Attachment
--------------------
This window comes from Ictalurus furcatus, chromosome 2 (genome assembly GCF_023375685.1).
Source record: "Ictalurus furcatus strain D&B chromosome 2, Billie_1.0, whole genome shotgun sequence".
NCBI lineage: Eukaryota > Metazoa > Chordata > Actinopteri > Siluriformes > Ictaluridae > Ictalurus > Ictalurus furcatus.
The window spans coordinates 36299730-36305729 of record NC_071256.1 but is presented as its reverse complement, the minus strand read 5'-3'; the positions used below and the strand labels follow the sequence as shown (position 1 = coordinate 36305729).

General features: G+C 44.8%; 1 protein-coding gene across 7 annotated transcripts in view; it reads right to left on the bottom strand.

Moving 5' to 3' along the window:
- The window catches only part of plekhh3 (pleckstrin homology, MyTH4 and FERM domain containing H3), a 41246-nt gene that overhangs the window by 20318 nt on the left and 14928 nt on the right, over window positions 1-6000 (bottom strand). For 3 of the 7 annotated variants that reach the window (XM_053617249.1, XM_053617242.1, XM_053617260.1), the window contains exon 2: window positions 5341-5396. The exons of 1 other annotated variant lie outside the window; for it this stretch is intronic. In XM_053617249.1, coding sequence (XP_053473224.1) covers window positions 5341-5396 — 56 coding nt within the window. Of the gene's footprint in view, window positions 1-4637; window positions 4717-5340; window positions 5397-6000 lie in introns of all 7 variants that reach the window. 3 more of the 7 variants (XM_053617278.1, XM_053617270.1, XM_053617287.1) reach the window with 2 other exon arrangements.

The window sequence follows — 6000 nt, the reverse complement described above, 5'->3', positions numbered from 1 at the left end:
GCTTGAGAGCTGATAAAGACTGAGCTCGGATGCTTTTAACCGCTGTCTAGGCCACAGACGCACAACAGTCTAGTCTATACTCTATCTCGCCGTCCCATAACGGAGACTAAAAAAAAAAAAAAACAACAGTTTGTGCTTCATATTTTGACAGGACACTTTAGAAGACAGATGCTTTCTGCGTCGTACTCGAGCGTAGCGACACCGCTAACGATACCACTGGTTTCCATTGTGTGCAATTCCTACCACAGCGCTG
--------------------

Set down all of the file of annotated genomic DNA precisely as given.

This window comes from Ictalurus furcatus, chromosome 2 (genome assembly GCF_023375685.1).
Source record: "Ictalurus furcatus strain D&B chromosome 2, Billie_1.0, whole genome shotgun sequence".
NCBI lineage: Eukaryota > Metazoa > Chordata > Actinopteri > Siluriformes > Ictaluridae > Ictalurus > Ictalurus furcatus.
The window spans coordinates 36299730-36305729 of record NC_071256.1 but is presented as its reverse complement, the minus strand read 5'-3'; the positions used below and the strand labels follow the sequence as shown (position 1 = coordinate 36305729).

General features: G+C 44.8%; 1 protein-coding gene across 7 annotated transcripts in view; it reads right to left on the bottom strand.

Moving 5' to 3' along the window:
- The window catches only part of plekhh3 (pleckstrin homology, MyTH4 and FERM domain containing H3), a 41246-nt gene that overhangs the window by 20318 nt on the left and 14928 nt on the right, over window positions 1-6000 (bottom strand). For 3 of the 7 annotated variants that reach the window (XM_053617249.1, XM_053617242.1, XM_053617260.1), the window contains exon 2: window positions 5341-5396. The exons of 1 other annotated variant lie outside the window; for it this stretch is intronic. In XM_053617249.1, coding sequence (XP_053473224.1) covers window positions 5341-5396 — 56 coding nt within the window. Of the gene's footprint in view, window positions 1-4637; window positions 4717-5340; window positions 5397-6000 lie in introns of all 7 variants that reach the window. 3 more of the 7 variants (XM_053617278.1, XM_053617270.1, XM_053617287.1) reach the window with 2 other exon arrangements.

The window sequence follows — 6000 nt, the reverse complement described above, 5'->3', positions numbered from 1 at the left end:
GCTTGAGAGCTGATAAAGACTGAGCTCGGATGCTTTTAACCGCTGTCTAGGCCACAGACGCACAACAGTCTAGTCTATACTCTATCTCGCCGTCCCATAACGGAGACTAAAAAAAAAAAAAAACAACAGTTTGTGCTTCATATTTTGACAGGACACTTTAGAAGACAGATGCTTTCTGCGTCGTACTCGAGCGTAGCGACACCGCTAACGATACCACTGGTTTCCATTGTGTGCAATTCCTACCACAGCGCTG